Achilles againſt Agamemnon Ajax Andronicus Blood Brother Buck Buckingham Caufe Cham Clar Clarence Cominius Coriolanus Crown Curfe Death Diomede doth Duke Duke of York e'er Edward Emperor Enter Exeunt Exit Eyes fafe faid Father fear felf felves fent fhall fhew fhould flain fome fpeak Friends ftand ftill ftrange fuch fure fweet Goths Grace Haftings Hand hath hear Heart Heaven Hector Henry himſelf Honour i'th King Lady laft Lart Lavinia Lord Lord Chamberlain Love Lucius Madam Marcus Martius moft Morrow muft muſt Noble o'th Pandarus Patroclus Peace pleaſe pleaſure pray prefent Priam Prince Queen Reafon reft Rich Rome ſhall Soul ſpeak Sword tell thee thefe Ther theſe thine thofe thou art Titus Titus Andronicus Tongue Troi Troilus unto Vlyf Warwick whofe York
Page 1754 - Like little wanton boys that swim on bladders, This many summers in a sea of glory ; But far beyond my depth : my high-blown pride At length broke under me ; and now has left me, Weary, and old with service, to the mercy Of a rude stream, that must for ever hide me.
Page 1821 - Twixt right and wrong ; for pleasure and revenge Have ears more deaf than adders to the voice Of any true decision.
Page 1763 - Lofty and sour to them that loved him not ; But, to those men that sought him, sweet as summer And though he were unsatisfied in getting, (Which was a sin,) yet in bestowing, madam, He was most princely...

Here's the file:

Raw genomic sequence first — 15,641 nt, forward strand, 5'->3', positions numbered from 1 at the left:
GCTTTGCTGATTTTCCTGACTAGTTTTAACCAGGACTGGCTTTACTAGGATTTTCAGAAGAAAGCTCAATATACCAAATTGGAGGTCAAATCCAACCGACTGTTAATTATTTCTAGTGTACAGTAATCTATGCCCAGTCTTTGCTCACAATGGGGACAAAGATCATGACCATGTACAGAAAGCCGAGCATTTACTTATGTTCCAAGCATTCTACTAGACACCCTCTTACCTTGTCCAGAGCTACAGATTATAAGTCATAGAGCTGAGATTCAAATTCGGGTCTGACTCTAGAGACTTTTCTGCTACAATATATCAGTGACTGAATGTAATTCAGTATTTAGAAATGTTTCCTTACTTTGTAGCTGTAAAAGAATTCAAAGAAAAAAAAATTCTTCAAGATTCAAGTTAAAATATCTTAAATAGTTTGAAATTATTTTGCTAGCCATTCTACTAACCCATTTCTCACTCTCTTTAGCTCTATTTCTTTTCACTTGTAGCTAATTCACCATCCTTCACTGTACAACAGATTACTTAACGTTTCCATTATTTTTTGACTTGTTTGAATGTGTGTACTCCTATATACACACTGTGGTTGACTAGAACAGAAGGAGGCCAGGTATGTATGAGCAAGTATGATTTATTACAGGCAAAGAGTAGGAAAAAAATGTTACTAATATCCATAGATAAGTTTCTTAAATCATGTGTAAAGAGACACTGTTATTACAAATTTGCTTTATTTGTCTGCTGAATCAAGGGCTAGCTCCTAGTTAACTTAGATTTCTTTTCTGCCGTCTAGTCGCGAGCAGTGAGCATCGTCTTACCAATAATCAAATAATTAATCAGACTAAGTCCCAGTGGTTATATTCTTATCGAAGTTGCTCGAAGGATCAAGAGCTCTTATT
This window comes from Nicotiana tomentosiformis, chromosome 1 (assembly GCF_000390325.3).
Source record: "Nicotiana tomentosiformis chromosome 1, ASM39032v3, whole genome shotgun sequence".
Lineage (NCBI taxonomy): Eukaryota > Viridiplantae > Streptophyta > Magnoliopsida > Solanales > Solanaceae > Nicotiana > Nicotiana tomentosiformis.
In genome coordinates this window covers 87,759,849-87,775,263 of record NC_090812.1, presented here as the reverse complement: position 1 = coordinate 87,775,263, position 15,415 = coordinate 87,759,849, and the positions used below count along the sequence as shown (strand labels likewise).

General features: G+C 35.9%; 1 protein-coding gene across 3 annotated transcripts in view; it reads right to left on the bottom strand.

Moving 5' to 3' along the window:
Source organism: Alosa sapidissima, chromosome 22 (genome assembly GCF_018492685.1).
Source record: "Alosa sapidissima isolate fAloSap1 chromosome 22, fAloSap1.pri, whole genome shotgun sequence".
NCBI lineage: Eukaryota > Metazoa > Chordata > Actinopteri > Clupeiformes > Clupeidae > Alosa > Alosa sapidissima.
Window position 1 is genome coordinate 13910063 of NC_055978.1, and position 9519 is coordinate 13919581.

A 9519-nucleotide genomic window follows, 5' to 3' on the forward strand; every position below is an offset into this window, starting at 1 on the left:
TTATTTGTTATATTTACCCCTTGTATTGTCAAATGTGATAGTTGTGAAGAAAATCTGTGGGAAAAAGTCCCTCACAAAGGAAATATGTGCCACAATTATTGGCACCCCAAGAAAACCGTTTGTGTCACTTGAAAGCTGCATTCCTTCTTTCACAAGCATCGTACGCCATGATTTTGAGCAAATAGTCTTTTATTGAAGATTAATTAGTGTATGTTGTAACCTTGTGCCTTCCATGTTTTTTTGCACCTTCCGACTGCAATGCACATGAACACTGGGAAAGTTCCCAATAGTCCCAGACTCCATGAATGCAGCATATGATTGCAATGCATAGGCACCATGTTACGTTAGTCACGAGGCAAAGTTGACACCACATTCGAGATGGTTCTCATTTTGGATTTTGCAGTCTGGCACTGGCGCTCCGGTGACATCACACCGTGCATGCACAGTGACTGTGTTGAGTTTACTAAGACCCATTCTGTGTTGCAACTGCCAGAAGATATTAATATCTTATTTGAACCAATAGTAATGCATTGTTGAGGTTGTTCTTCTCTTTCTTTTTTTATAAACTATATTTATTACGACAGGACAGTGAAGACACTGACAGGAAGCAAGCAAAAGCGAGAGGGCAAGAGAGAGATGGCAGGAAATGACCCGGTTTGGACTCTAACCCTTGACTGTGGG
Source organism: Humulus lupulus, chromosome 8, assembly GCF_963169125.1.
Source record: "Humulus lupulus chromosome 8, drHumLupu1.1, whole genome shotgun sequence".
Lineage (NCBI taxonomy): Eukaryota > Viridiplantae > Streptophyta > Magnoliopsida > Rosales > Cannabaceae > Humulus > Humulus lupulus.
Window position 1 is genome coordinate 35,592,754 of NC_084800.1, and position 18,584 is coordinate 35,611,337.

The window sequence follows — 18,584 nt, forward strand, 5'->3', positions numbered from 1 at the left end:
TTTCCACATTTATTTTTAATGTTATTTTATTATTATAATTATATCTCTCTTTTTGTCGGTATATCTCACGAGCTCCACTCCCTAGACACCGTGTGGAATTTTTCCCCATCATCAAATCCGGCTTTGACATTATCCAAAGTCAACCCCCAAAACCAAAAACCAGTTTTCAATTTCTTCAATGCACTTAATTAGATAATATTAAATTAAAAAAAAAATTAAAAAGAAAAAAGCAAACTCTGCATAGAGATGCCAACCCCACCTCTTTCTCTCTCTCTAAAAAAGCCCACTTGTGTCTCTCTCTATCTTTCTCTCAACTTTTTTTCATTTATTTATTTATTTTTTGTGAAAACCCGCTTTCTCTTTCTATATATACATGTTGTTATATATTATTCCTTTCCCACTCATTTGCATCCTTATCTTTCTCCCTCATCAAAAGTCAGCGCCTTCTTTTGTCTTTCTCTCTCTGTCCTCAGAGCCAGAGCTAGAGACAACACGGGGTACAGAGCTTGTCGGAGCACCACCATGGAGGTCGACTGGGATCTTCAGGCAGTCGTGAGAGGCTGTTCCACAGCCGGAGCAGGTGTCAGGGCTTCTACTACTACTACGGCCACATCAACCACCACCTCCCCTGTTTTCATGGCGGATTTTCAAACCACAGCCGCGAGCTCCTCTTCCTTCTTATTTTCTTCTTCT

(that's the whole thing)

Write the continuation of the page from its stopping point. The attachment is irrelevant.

Page 1838 - Perseverance, dear my lord, Keeps honour bright: To have done, is to hang Quite out of fashion, like a rusty mail In monumental mockery.
Page 1757 - I taught thee; Say, Wolsey, that once trod the ways of glory, And sounded all the depths and shoals of honour, Found thee a way, out of his wreck, to rise in; A sure and safe one, though thy master miss'd it.
Page 1839 - That slightly shakes his parting guest by the hand, And with his arms outstretch'd, as he would fly, Grasps in the comer : welcome ever smiles, And farewell goes out sighing. O ! let not virtue seek Remuneration for the thing it was ; For beauty, wit, High birth, vigour of bone, desert in service, Love, friendship, charity, are subjects all To envious and calumniating time. One touch of nature makes the whole world kin, That all with one consent praise new-born gawds, Though they are made and moulded...
Page 1757 - tis the king's : my robe, And my integrity to heaven, is all I dare now call mine own. O Cromwell, Cromwell, Had I but served my God with half the zeal I served my king, he would not in mine age Have left me naked to mine enemies.